FWIW I think GFO needs to be in a reactor, I have tried both ways carbon can be tossed in a filter sock or the sump but GFO needs to tumble for max effectiveness, you should know (I went through the same thing on my last tank) GFO will not get rid of the algae you have you have to scrub it off or get some critters to do it for you. Have you tried emerald crabs? Hermits will also eat that but will prob annoy your sps. Other than that you can limit lighting although that takes forever as well

Sent from my Nexus 6P using Tapatalk

Turbosreef
04/16/2016, 07:13 AM
A foxeface rabbitfish would munch on that as well.

Sent from my Nexus 6P using Tapatalk

cpllongjk
04/16/2016, 08:42 AM
Yeah I know GFO wont rid the tank it will just slow its growth. Once I get my frag tank installed soon I plan on taking out the sps and placing them in the frag tank. Then squirting the rocks just where the algae is with h2o2. I might try lights off and placing snails on rock first though to make sure they work on the rock only.

crocogator106
04/16/2016, 09:07 AM
Do you have any pictures of the one you built and cost?

I don't have any pictures of mine but here is a video I used to build it.
https://www.youtube.com/watch?v=f7lbEWoQFjM

Here are the lights I have on each side.
http://www.ebay.com/itm/321875550065?_trksid=p2060353.m1438.l2649&var=510820920563&ssPageName=STRK%3AMEBIDX%3AIT

Very easy to build and inexpensive to. I got my pump from Harbor Freight.
http://www.harborfreight.com/264-gph-submersible-fountain-pump-68395.html

cpllongjk
04/16/2016, 09:20 AM
I don't have any pictures of mine but here is a video I used to build it.
https://www.youtube.com/watch?v=f7lbEWoQFjM

Here are the lights I have on each side.
http://www.ebay.com/itm/321875550065?_trksid=p2060353.m1438.l2649&var=510820920563&ssPageName=STRK%3AMEBIDX%3AIT

Very easy to build and inexpensive to. I got my pump from Harbor Freight.
http://www.harborfreight.com/264-gph-submersible-fountain-pump-68395.html

Wow thanks.

How much has it helped with algae?

bshow24
04/18/2016, 11:28 AM
Well, I have a few things here...

First off, how big is your DT? You said you have 43 gallons total water volume but you have a yellow tang? Seems a bit small.

Second, be careful with SPS on a 3 month tank as they usually have problems being in newer tanks. Sometimes it's not an issue, but most of the time SPS require a mature tank to thrive and survive in (Hopefully, this tank is an exception to the rule and you're all good!)

Next, look for some Mexican turbo snails online. I had almost the exact same problem as you and within 5 days every single piece of algae was gone and these guys are cleaning up spots I never knew a snail would go. Realize they are huge (let's just say I ordered WAY too many) so only get a few of them and I'm sure they will start to chow down.

Lastly, realize that the snails are or sea hares are only a band-aid for the algae problems, you need to find a solution. Running GFO in a reactor or even the ATS will help, and if you have a sump and the return pump is strong enough you can run them both off of this (in my system, I run both my refugium and media reactor off of my main return pump, less things plugged in.)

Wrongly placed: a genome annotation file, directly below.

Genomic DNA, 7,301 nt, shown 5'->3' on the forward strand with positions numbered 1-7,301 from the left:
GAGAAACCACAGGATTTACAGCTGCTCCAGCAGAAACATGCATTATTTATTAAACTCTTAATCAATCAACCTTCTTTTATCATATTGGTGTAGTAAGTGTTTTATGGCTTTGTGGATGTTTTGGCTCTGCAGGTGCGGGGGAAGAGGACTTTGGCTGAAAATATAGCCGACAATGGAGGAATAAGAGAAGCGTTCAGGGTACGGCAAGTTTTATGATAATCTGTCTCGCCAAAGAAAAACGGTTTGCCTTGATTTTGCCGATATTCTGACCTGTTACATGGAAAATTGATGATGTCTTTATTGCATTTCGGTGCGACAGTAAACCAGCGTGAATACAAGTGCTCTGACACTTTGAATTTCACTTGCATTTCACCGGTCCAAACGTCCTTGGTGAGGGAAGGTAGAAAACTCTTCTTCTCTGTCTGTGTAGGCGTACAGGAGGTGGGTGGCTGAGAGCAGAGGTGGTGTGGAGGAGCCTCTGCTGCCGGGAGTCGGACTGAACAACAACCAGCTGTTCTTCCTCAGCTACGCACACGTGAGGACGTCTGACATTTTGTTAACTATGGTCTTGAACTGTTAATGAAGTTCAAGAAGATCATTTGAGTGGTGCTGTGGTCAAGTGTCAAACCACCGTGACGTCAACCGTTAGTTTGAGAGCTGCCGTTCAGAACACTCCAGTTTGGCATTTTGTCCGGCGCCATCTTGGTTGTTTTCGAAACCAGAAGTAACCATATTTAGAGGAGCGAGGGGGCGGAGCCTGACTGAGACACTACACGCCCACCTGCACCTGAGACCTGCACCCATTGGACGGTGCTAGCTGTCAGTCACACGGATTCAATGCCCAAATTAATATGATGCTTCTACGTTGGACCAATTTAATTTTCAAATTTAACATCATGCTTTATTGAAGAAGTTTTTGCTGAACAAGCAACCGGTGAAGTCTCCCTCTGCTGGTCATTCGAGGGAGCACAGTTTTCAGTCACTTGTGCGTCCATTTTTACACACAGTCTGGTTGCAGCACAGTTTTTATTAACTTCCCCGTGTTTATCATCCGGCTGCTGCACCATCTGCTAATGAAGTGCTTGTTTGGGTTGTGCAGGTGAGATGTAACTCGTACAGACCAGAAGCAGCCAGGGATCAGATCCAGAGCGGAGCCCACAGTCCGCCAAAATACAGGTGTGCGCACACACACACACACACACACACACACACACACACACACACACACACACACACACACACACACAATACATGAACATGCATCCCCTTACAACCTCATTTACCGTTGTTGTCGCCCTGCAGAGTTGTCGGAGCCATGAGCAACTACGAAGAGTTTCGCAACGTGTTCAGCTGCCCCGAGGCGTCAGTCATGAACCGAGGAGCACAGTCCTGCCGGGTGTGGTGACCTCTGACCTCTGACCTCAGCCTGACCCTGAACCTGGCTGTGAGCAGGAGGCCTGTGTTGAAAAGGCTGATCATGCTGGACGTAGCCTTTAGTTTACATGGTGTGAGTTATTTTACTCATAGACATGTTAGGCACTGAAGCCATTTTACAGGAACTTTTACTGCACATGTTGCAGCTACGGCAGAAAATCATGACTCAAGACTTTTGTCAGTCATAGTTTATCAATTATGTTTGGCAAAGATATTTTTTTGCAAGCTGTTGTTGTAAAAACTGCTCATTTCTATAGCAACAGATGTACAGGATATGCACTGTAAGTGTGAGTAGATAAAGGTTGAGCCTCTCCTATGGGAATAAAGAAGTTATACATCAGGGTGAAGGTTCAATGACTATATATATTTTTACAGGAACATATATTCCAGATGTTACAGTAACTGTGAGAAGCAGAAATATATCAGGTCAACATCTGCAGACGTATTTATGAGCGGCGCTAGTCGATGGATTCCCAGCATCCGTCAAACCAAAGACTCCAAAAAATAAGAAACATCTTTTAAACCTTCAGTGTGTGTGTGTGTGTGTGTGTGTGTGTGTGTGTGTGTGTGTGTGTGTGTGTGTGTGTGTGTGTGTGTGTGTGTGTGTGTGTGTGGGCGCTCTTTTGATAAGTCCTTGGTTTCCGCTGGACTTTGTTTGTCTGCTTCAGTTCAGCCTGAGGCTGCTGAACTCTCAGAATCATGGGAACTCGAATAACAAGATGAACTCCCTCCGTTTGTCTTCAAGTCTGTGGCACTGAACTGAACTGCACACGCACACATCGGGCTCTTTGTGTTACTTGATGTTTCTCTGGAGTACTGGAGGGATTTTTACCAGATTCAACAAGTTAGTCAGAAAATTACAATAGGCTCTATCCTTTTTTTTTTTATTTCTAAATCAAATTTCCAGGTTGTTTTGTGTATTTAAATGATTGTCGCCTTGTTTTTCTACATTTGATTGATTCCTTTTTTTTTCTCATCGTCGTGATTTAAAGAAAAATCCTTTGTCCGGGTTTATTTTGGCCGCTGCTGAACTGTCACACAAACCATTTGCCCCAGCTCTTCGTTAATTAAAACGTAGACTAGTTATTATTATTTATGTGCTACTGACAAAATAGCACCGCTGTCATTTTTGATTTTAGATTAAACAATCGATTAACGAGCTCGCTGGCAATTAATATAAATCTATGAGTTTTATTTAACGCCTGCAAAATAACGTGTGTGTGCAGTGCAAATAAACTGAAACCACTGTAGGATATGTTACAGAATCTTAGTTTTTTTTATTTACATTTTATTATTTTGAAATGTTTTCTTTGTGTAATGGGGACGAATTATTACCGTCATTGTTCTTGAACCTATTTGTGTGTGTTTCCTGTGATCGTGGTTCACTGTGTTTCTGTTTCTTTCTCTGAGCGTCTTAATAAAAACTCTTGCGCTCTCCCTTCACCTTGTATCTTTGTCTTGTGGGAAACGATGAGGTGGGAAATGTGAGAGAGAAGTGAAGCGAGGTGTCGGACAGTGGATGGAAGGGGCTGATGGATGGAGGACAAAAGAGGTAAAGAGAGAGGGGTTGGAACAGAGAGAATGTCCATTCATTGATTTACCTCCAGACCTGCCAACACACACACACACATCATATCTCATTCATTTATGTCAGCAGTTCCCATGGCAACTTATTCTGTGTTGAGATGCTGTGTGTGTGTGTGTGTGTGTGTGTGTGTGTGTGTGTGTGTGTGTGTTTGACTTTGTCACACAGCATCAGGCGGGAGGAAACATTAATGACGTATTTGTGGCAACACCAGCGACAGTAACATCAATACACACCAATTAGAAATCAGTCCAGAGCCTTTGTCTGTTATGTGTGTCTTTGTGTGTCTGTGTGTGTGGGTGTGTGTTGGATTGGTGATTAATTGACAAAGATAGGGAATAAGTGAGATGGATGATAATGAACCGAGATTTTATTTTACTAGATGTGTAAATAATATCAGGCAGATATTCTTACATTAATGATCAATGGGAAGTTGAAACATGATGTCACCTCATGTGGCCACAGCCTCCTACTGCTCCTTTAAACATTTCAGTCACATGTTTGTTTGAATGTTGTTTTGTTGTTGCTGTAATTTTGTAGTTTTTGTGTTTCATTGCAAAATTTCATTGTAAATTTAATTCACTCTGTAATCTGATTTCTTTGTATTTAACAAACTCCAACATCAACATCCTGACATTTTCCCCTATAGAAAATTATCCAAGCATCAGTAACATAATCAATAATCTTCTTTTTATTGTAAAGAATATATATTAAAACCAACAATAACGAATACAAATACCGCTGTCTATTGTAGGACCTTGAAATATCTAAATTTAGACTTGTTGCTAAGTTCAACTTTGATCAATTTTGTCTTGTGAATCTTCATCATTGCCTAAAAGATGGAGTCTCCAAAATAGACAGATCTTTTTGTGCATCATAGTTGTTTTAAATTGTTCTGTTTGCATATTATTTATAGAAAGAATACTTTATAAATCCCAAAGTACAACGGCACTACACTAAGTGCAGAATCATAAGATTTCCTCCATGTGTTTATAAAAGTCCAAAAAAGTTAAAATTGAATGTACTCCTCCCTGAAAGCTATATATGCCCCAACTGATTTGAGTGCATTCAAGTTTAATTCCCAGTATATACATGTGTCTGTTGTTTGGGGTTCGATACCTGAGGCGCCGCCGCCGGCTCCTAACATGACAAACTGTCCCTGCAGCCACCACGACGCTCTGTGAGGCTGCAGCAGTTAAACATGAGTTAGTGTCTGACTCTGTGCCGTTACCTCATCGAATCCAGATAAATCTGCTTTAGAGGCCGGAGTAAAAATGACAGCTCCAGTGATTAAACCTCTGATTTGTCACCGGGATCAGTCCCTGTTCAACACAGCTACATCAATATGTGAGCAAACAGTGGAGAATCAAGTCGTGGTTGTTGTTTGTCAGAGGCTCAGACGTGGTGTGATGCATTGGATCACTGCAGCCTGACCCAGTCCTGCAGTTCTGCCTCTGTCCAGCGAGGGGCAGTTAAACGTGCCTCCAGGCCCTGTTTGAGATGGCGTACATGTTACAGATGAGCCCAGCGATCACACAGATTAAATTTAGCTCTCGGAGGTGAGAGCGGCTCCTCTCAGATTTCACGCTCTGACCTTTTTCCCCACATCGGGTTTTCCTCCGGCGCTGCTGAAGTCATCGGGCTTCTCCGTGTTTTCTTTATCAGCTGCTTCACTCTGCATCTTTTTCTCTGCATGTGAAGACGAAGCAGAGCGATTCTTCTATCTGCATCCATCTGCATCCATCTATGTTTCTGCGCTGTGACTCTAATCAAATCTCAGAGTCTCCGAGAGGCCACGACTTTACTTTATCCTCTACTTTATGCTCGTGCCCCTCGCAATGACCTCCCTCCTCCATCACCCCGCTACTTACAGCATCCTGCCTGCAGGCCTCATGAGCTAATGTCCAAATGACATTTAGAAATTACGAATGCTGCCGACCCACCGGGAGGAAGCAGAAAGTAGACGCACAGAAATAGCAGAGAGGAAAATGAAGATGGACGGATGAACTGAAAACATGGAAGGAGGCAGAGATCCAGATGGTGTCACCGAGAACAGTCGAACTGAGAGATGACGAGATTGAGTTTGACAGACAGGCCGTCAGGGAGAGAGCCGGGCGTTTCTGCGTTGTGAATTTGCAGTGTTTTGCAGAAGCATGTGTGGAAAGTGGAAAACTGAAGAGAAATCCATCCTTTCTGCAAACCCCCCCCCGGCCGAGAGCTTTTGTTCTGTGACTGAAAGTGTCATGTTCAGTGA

Sorry this got long, but I know the effects algae has and how much of a pain it can be. But believe me, if you put in the time and use the right tools to remove it, there's nothing better than looking it an algae-less tank with a bunch of beautiful corals and fish!!

stephenhall1987
04/19/2016, 09:10 AM
This looks like it might be hair algae (pictures hard to see). There are different kinds of hair algae, and some kinds have to be attacked differently. In general there are a few things for all. First, feeding the algae. It will consume phosphate nitrate silicates etc, and light. Try and get these numbers down to 0, and reduce your 4 ATI bulbs down to 4 hours as well.

There are lots of ways to reduce nutrients, I believe water changes are best. Algae turf scrubbers seem to do an excellent job, but it can take a couple months for them to get going strong. Carbon dosing, lanthanum chloride, GFO, nitrate filters, refugium, etc etc are other options.

Magnesium has been known to help reduce hair algae (especially Kent tech M). I'd dose a little every day. Some people will raise the mag level up to 1600 or 1700 while fighting hair algae. In the past, I've taken a syringe (or turkey baster) full of Tech M, turned off all flow, and squirted directly on the algae every day. Spots that I was able to really soak would turn white and die within a week.

If it's normal common hair algae your tang and snails should graze on it, unless you are over feeding. The tang would rather eat the fish food than the algae. Derbesia hair algae is much less appetizing, and very few things will eat bryopsis. You can try more turbo snails, an assortment of other snails and crabs, pincushion urchins, sea hair, etc. Sea hairs really are like lawnmowers. They usually are big enough not to get sucked into powerheads, but if they do die, they can crash your tank. Blue phase atlantic blue tangs have been known to eat bryopsis, but it doesn't sound like you have any more room for fish.